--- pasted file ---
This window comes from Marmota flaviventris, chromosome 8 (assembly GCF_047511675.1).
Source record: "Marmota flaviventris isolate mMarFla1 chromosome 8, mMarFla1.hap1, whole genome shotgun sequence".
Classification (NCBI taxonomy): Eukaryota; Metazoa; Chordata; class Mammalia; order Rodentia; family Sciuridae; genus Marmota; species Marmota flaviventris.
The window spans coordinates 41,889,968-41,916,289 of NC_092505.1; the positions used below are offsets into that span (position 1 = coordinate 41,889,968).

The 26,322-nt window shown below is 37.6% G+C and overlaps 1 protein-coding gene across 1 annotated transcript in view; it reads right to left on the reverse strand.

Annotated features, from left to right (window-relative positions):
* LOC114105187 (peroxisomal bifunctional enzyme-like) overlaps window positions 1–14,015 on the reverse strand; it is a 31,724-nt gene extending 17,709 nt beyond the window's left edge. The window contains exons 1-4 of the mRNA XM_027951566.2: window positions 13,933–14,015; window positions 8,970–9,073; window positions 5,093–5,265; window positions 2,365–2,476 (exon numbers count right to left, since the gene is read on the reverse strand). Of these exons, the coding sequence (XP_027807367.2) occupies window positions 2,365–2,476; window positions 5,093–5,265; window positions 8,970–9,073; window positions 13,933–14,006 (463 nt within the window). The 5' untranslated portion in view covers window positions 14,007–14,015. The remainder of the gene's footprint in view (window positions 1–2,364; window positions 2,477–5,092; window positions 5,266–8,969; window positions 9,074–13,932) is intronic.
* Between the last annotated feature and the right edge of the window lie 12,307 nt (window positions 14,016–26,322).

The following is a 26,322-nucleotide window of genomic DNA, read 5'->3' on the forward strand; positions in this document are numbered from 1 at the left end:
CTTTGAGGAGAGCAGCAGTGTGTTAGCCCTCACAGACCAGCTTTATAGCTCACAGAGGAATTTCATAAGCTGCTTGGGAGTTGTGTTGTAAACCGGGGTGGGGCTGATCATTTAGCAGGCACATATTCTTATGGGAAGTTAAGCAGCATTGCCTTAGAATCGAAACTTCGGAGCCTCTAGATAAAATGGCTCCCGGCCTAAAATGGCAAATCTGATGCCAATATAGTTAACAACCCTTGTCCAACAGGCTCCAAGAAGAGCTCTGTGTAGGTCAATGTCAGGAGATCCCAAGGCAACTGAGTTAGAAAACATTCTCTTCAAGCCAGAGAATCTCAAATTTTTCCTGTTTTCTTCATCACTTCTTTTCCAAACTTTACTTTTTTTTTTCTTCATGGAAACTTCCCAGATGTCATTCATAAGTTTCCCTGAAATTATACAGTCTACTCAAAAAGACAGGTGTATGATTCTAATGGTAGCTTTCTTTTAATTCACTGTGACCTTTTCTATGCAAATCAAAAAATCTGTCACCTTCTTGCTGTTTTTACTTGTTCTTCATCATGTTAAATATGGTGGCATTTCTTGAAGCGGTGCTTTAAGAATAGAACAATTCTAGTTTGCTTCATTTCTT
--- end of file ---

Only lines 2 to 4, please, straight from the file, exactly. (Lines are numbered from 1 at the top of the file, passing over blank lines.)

Source record: "Marmota flaviventris isolate mMarFla1 chromosome 8, mMarFla1.hap1, whole genome shotgun sequence".
Classification (NCBI taxonomy): Eukaryota; Metazoa; Chordata; class Mammalia; order Rodentia; family Sciuridae; genus Marmota; species Marmota flaviventris.
The window spans coordinates 41,889,968-41,916,289 of NC_092505.1; the positions used below are offsets into that span (position 1 = coordinate 41,889,968).